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Author: Trish Doller
Publisher: Bloomsbury USA Childrens
Publication Date: June 19, 2012
I feel kind of horrible after reading Something Like Normal. Before you go jumping to conclusions, this was a great book…no, a GREAT book. But I have to admit, I’ve never given much thought to the soldiers fighting overseas or what they might be dealing with when they come home. I’ve always been on the fence when it comes to the wars we fight abroad, and though I can see the reasons for and against these wars, I’ve never really been okay with our brothers, sons, and husbands (okay, and sisters, daughters, and wives, too…but this book is told from the male perspective) going to other countries to fight their battles for them. It makes me sad to think of the lives lost with nothing to show for it, not really, and so after awhile, I stopped thinking about it.
But while reading Something Like Normal, I couldn’t help but think about it. When I was preparing to graduate from high school, I seriously considered going into the Air Force. It wasn’t out of some patriotic sense of duty, though. No, it was for pure personal gain: I wanted to be an astronaut. (Still do, but that dream is so far off now that it’s more of a fantasy than anything else.) Once I expressed interest, that recruiter was after me. And yet it never went any further. But my point is this: I can’t be all Judgey-Mcjudgerson when I almost made the same decision. Our soldiers all had their own personal reasons for joining up, and they enlisted of their own accord.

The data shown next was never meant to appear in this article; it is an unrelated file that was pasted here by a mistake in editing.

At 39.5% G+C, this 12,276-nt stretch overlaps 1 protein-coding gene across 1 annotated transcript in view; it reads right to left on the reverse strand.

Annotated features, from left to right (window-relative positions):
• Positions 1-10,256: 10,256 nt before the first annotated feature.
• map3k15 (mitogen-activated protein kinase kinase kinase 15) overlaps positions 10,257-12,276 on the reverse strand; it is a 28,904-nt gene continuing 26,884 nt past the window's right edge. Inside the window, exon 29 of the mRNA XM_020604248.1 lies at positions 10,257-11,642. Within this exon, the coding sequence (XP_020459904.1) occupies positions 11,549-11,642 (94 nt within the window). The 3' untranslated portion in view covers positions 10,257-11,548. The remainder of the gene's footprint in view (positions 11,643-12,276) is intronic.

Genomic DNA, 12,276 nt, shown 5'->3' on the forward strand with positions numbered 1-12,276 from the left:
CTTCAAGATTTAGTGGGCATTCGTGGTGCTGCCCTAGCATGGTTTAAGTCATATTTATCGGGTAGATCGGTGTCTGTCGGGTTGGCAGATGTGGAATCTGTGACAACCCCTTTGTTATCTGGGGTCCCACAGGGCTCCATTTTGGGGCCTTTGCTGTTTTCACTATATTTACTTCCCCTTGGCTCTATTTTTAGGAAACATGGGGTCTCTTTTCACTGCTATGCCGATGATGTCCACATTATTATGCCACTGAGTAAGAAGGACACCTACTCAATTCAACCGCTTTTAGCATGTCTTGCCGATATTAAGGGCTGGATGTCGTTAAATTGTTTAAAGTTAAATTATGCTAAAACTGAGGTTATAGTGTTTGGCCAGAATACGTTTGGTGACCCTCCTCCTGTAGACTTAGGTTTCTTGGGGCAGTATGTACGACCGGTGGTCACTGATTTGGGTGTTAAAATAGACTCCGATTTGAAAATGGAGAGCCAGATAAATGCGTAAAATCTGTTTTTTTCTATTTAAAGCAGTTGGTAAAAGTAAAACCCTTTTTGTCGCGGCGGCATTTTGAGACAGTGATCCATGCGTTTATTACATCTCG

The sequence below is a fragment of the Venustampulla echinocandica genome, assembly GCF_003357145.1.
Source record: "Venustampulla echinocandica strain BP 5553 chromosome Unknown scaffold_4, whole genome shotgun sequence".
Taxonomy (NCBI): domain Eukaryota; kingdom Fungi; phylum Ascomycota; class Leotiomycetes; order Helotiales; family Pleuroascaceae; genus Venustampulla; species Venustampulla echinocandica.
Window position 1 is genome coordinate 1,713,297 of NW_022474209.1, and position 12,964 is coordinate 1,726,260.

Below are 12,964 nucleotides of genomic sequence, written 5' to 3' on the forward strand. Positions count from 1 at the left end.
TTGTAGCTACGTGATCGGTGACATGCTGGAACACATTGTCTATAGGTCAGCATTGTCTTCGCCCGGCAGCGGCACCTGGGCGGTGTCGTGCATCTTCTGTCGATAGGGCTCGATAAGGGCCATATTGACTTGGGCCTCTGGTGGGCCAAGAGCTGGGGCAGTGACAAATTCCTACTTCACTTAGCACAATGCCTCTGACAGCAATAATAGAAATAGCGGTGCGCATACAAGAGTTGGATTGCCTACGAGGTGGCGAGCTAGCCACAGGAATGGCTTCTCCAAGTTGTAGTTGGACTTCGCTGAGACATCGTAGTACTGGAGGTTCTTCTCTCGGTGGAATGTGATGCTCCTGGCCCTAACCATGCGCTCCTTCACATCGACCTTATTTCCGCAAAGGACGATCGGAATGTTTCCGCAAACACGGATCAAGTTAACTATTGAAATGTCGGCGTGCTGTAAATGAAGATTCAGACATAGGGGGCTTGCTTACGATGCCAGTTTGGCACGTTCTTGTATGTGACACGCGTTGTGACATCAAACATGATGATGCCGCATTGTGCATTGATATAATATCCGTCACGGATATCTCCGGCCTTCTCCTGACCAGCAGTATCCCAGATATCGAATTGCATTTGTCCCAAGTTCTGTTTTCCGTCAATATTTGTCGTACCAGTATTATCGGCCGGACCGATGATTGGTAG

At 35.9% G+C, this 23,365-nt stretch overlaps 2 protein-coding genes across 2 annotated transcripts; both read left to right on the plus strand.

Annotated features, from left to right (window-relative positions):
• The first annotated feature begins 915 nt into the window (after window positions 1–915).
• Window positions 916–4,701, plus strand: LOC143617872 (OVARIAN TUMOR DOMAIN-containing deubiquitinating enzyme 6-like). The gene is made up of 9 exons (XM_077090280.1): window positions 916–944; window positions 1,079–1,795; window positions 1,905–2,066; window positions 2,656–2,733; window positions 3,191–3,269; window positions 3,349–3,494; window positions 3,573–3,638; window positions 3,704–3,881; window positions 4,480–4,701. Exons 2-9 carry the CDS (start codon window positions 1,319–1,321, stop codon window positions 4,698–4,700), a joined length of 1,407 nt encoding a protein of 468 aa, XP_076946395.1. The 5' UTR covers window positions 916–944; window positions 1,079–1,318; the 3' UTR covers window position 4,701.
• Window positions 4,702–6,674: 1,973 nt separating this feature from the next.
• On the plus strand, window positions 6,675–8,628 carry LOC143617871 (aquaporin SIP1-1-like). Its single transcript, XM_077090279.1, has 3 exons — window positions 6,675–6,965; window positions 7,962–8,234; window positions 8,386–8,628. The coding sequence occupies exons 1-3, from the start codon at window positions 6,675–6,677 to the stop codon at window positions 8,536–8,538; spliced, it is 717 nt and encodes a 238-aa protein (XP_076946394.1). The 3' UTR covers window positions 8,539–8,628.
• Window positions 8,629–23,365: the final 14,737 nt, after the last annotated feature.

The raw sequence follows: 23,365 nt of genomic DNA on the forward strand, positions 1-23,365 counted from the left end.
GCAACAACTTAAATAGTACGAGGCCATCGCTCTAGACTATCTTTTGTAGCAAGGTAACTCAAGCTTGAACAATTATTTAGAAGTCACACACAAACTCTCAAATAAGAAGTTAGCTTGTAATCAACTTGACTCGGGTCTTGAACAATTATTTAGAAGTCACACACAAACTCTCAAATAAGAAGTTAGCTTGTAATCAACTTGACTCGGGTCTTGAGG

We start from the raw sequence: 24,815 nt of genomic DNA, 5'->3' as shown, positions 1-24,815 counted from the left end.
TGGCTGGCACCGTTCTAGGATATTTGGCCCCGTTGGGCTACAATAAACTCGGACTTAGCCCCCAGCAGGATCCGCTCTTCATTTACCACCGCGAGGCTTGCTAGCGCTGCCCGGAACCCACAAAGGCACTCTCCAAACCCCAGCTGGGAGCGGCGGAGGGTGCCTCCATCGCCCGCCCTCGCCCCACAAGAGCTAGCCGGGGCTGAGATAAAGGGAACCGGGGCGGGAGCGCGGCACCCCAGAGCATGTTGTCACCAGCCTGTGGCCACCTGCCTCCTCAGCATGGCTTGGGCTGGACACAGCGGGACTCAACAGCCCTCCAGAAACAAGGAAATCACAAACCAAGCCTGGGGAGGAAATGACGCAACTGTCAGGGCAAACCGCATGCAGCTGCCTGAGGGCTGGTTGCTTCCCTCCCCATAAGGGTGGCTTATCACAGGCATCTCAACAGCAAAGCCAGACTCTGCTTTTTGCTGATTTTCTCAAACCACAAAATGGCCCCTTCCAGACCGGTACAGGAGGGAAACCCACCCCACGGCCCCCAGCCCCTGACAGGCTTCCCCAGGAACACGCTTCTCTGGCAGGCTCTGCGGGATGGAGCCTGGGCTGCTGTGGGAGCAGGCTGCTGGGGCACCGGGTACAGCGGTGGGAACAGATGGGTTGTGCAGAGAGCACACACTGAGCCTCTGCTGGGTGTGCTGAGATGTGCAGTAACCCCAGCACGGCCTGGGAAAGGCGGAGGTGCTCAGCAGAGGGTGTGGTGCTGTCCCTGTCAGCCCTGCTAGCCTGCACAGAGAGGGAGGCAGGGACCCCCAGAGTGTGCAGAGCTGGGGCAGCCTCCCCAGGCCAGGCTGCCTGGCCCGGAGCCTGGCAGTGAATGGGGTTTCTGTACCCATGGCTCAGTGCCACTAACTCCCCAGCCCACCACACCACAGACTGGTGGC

In Something Like Normal, Travis joins the Marines because college wasn’t the road for him and he would’ve done anything to escape the scrutiny of his over-bearing ex-NFL father. Can’t say I blame him there. I really enjoyed Travis’s point-of-view. The male perspective is always a little iffy for me, especially when written by a female, but I think Travis was every bit a guys’ guy. He reminded me a bit of my husband, actually. Travis could shoot-the-sh!t with his friends, but he could also be tender and sweet when it came to Harper.
After what he did to Harper back in middle school, I can’t believe she’d give him the time of day. And, at first, she won’t. But I think it’s obvious to everyone that Travis is a changed man after having served in Afghanistan for a year and witnessing the death of his best friend. But Harper gets to see the real Travis. For some reason, he finds himself completely exposed when she’s around, and it hurts him that she’s seen him at his weakest, but it’s also okay. It forms a bond between them that remedies years of pain. I love how slowly their romance develops and how genuine it is.
I love a book that covers all emotions on the spectrum. I cried for Charlie and for his mother’s loss. I cringed when Travis slipped back into old habits and wreaked havoc not only on his budding relationship with Harper but also on his relationship with his brother, which was already on shaky ground. I applauded his chivalry when it came to defending his own mother. And there were plenty of moments where I laughed out loud and got weird looks from casual observers. But by the end, I was a happy reader.
No happily ever after here – because who really gets that in real life? – but a solid ending with a good dose of hopefulness is what you’re left with. I’m definitely not complaining. I had heard this book was good, but I thought I’d see for myself. And I am happy to report that it was a very fun, entertaining read. Something Like Normal is a great debut novel, one that I wasn’t expecting but that I’m very happy I gave a chance.Book-A-Likes: I'm new to contemporaries, so I'm not really sure what to compare this one to...maybe The Perks of Being a Wallflower because of the issues being dealt with.